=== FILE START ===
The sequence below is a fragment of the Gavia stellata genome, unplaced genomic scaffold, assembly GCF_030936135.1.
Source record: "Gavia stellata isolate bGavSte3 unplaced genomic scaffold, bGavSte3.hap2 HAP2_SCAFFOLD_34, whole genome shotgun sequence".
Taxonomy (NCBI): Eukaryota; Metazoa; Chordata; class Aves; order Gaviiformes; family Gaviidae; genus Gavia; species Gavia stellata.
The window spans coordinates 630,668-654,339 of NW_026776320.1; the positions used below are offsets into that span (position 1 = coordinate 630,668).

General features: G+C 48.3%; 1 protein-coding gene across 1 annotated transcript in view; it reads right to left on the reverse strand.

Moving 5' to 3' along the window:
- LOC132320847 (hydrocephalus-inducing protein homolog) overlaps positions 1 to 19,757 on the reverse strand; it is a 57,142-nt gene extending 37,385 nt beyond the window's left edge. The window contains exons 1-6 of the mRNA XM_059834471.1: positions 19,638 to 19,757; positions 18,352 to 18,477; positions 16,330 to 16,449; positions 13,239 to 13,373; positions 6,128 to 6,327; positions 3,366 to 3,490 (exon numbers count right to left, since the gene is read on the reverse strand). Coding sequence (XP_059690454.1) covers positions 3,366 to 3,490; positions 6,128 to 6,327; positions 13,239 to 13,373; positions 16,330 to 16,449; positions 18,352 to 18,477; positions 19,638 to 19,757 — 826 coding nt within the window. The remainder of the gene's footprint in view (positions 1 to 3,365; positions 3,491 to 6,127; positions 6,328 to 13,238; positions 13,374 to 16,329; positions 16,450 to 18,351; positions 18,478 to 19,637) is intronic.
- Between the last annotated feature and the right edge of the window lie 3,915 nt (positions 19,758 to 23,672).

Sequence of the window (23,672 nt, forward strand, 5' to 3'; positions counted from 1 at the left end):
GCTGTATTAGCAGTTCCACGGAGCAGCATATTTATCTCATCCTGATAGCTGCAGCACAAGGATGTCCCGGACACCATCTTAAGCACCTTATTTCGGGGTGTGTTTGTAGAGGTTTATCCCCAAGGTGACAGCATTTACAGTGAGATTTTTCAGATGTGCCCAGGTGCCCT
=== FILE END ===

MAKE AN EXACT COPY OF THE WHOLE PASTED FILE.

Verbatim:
The sequence below is a fragment of the Gavia stellata genome, unplaced genomic scaffold, assembly GCF_030936135.1.
Source record: "Gavia stellata isolate bGavSte3 unplaced genomic scaffold, bGavSte3.hap2 HAP2_SCAFFOLD_34, whole genome shotgun sequence".
Taxonomy (NCBI): Eukaryota; Metazoa; Chordata; class Aves; order Gaviiformes; family Gaviidae; genus Gavia; species Gavia stellata.
The window spans coordinates 630,668-654,339 of NW_026776320.1; the positions used below are offsets into that span (position 1 = coordinate 630,668).

General features: G+C 48.3%; 1 protein-coding gene across 1 annotated transcript in view; it reads right to left on the reverse strand.

Moving 5' to 3' along the window:
- LOC132320847 (hydrocephalus-inducing protein homolog) overlaps positions 1 to 19,757 on the reverse strand; it is a 57,142-nt gene extending 37,385 nt beyond the window's left edge. The window contains exons 1-6 of the mRNA XM_059834471.1: positions 19,638 to 19,757; positions 18,352 to 18,477; positions 16,330 to 16,449; positions 13,239 to 13,373; positions 6,128 to 6,327; positions 3,366 to 3,490 (exon numbers count right to left, since the gene is read on the reverse strand). Coding sequence (XP_059690454.1) covers positions 3,366 to 3,490; positions 6,128 to 6,327; positions 13,239 to 13,373; positions 16,330 to 16,449; positions 18,352 to 18,477; positions 19,638 to 19,757 — 826 coding nt within the window. The remainder of the gene's footprint in view (positions 1 to 3,365; positions 3,491 to 6,127; positions 6,328 to 13,238; positions 13,374 to 16,329; positions 16,450 to 18,351; positions 18,478 to 19,637) is intronic.
- Between the last annotated feature and the right edge of the window lie 3,915 nt (positions 19,758 to 23,672).

Sequence of the window (23,672 nt, forward strand, 5' to 3'; positions counted from 1 at the left end):
GCTGTATTAGCAGTTCCACGGAGCAGCATATTTATCTCATCCTGATAGCTGCAGCACAAGGATGTCCCGGACACCATCTTAAGCACCTTATTTCGGGGTGTGTTTGTAGAGGTTTATCCCCAAGGTGACAGCATTTACAGTGAGATTTTTCAGATGTGCCCAGGTGCCCT